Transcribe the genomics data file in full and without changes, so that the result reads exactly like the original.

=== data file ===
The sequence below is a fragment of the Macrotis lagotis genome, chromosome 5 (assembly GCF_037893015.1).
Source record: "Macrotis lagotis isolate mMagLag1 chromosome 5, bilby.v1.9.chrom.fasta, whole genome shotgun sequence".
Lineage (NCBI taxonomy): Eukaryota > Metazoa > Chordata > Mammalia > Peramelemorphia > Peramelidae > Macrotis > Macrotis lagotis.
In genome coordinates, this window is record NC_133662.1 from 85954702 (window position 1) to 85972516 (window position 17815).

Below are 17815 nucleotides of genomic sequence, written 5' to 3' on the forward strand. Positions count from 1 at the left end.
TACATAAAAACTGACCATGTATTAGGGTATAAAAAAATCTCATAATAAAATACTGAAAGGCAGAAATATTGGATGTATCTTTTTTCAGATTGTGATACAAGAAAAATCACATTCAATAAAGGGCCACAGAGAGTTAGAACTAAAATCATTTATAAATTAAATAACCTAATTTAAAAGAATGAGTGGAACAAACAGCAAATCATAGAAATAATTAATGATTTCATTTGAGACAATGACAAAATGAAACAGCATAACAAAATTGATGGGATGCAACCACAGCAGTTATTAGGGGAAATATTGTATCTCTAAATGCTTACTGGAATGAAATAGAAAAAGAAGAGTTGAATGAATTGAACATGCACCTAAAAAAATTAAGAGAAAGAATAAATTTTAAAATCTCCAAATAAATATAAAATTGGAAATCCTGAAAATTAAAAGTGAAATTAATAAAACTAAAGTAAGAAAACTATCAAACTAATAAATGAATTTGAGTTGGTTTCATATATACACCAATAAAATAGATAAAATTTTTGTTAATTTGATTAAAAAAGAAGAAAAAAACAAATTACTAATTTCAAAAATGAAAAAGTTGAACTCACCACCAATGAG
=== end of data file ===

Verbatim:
The sequence below is a fragment of the Macrotis lagotis genome, chromosome 5 (assembly GCF_037893015.1).
Source record: "Macrotis lagotis isolate mMagLag1 chromosome 5, bilby.v1.9.chrom.fasta, whole genome shotgun sequence".
Lineage (NCBI taxonomy): Eukaryota > Metazoa > Chordata > Mammalia > Peramelemorphia > Peramelidae > Macrotis > Macrotis lagotis.
In genome coordinates, this window is record NC_133662.1 from 85954702 (window position 1) to 85972516 (window position 17815).

Below are 17815 nucleotides of genomic sequence, written 5' to 3' on the forward strand. Positions count from 1 at the left end.
TACATAAAAACTGACCATGTATTAGGGTATAAAAAAATCTCATAATAAAATACTGAAAGGCAGAAATATTGGATGTATCTTTTTTCAGATTGTGATACAAGAAAAATCACATTCAATAAAGGGCCACAGAGAGTTAGAACTAAAATCATTTATAAATTAAATAACCTAATTTAAAAGAATGAGTGGAACAAACAGCAAATCATAGAAATAATTAATGATTTCATTTGAGACAATGACAAAATGAAACAGCATAACAAAATTGATGGGATGCAACCACAGCAGTTATTAGGGGAAATATTGTATCTCTAAATGCTTACTGGAATGAAATAGAAAAAGAAGAGTTGAATGAATTGAACATGCACCTAAAAAAATTAAGAGAAAGAATAAATTTTAAAATCTCCAAATAAATATAAAATTGGAAATCCTGAAAATTAAAAGTGAAATTAATAAAACTAAAGTAAGAAAACTATCAAACTAATAAATGAATTTGAGTTGGTTTCATATATACACCAATAAAATAGATAAAATTTTTGTTAATTTGATTAAAAAAGAAGAAAAAAACAAATTACTAATTTCAAAAATGAAAAAGTTGAACTCACCACCAATGAG